The Do’s and Don’ts of Employee Onboarding

Julie Checknita, Employer Services | July-06-11

 

Employee Onboarding

 

While much emphasis is placed on the recruitment and selection process, many organizations fail to nurture the employer/employee relationship once the job offer has been accepted. Because first impressions are so important, the failure to properly onboard new employees can be detrimental to your new employee’s future performance; and can ultimately result in your new hire leaving for a another opportunity.
 

In an article on About.com, Susan M. Heathfield outlines 10 fast ways to turn off a new employee:

 

1. Make sure that a work area has not been created or assigned. (Let them sit in a hall or share a cube for the first few days while you scramble to create a work area.)


2. Schedule the new employee to start their new job while the supervisor is on vacation.


3. Leave the new employee standing in the company reception area for a half hour while the reception staff tries to figure out what to do with them.


4. Leave the new employee at their work station, to manage on their own, while coworkers pair up and head out to lunch.


5. Provide an hour in a noisy lobby for the new employee to read and sign-off on a 100 page employee handbook.
 

6. Show the new employee their office and don’t introduce them to coworkers or assign them a mentor.
 

7. Assign the new employee to a staff person who has a major, career-impacting deadline, in three days.
 

8. Assign the new employee to (you fill in the blanks) your most unhappy, negative, company-bashing staff member.
 

9. Assign the employee “busy work” that has nothing to do with their core job description, because you are having a busy week.
 

10. Start the new employee with a one or two day new employee orientation during which Human Resources personnel make presentation after presentation after presentation after presentation.


What can be done to ensure your new employee has a positive first impression during their critical first few days? Kiron D. Bondale suggests four easy practices to adopt to ensure your employee doesn’t experience buyer’s remorse:

 

1. 360 degree meetings - It can be intimidating to start a new role, especially in a large company, when the only person you know is your new manager.  To help "seed" the new hire's internal network, set up short meet and greet meetings with a few key staff at different levels in your company to provide the new hire with some familiar faces to say "Hi" to around the water cooler, but also to provide them with a broader understanding of the company and its culture.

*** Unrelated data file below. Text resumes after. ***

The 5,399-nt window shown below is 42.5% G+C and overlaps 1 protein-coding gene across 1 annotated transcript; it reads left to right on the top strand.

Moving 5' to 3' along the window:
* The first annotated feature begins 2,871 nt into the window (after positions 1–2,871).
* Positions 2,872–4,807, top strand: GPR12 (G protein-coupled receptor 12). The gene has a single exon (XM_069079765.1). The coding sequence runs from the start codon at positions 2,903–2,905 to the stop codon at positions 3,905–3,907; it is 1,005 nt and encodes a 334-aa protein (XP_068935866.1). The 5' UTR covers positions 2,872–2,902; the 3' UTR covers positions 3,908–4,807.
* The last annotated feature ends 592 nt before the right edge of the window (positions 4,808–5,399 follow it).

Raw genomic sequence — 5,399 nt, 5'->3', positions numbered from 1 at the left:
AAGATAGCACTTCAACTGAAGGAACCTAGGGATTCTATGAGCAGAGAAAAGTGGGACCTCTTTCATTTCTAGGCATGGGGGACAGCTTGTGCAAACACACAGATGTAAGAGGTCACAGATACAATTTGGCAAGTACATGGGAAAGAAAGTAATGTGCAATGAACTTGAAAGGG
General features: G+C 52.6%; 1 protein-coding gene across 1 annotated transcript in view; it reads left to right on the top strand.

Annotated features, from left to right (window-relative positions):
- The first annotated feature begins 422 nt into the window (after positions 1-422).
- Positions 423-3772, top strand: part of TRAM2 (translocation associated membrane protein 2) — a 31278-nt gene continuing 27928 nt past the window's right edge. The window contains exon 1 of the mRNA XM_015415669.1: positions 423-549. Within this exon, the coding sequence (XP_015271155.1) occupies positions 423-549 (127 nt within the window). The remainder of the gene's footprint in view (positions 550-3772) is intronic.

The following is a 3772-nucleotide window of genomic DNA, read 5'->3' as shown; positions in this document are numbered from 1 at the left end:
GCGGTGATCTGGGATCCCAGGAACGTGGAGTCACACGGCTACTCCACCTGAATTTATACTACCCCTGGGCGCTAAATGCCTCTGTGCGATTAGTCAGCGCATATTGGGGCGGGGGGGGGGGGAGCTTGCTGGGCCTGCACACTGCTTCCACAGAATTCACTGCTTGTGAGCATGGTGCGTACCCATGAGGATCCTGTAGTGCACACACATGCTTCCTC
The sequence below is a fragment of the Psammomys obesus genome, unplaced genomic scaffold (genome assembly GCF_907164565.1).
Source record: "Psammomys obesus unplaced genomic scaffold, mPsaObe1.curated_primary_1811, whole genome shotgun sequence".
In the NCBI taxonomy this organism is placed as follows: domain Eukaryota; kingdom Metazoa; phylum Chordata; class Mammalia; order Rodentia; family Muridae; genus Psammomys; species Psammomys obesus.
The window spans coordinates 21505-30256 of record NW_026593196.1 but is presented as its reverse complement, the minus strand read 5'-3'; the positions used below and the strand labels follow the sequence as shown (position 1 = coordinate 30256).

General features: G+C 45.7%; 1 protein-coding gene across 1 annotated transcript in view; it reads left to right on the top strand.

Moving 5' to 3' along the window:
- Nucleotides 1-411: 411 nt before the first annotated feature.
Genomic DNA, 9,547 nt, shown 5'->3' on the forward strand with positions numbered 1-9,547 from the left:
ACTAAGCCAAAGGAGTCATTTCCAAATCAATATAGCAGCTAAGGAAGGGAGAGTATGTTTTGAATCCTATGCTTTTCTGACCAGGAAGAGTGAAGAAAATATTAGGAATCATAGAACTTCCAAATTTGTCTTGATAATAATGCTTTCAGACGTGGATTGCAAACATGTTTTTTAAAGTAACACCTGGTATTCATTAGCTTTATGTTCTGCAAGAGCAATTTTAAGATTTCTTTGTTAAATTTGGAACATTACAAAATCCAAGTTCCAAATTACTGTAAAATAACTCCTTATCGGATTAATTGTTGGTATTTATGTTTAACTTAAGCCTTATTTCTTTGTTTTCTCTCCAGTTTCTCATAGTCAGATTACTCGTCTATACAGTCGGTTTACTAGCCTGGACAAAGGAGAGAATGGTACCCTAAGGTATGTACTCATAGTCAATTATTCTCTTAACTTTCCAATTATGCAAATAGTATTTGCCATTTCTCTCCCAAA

2. A day in the life- Unless the new hire is on the critical path for the most strategic project in your organization's portfolio, set up one or two "day in the life" tours where they get to shadow operational staff to get a better understanding of the company's business processes.  This is especially valuable for back office staff as they can see how the work they will be involved with impacts the company's customers or front line workers.

 

3. Lunch with the team - A common practice in many companies is for the hiring manager to take out the new hire for lunch on their very first day.  A better approach would be to use this as an opportunity for a team lunch. It will give the new hire a chance to see how their team communicates and works together, and it will start to get them engaged with their colleagues.

 

4. Avoid "stealth" hires - With some of the companies I joined, it felt like my start date was a complete surprise to everyone other than my manager.  Initial perceptions can be poor if a new hire feels that their arrival is perceived as a burden by the staff who own on-boarding activities.  Arriving to find their cubicle is ready (AND clean!), business cards are printed, useful documents such as organization charts or contact lists are pinned on their cubicle walls, and all business application accounts are set up will reduce natural feelings of anxiety.  No later than midday of the starting date, make sure an e-mail is sent out to the whole team and other appropriate staff (copying the new hire) to welcome the new employee.

 

What do you think? What else can be done to make a positive first impression? Have you experienced any noteworthy (positive or negative) onboarding processes? We would love to hear from you!

 

Original content sourced from About.com Human ResourcesHuman Resources IQ.com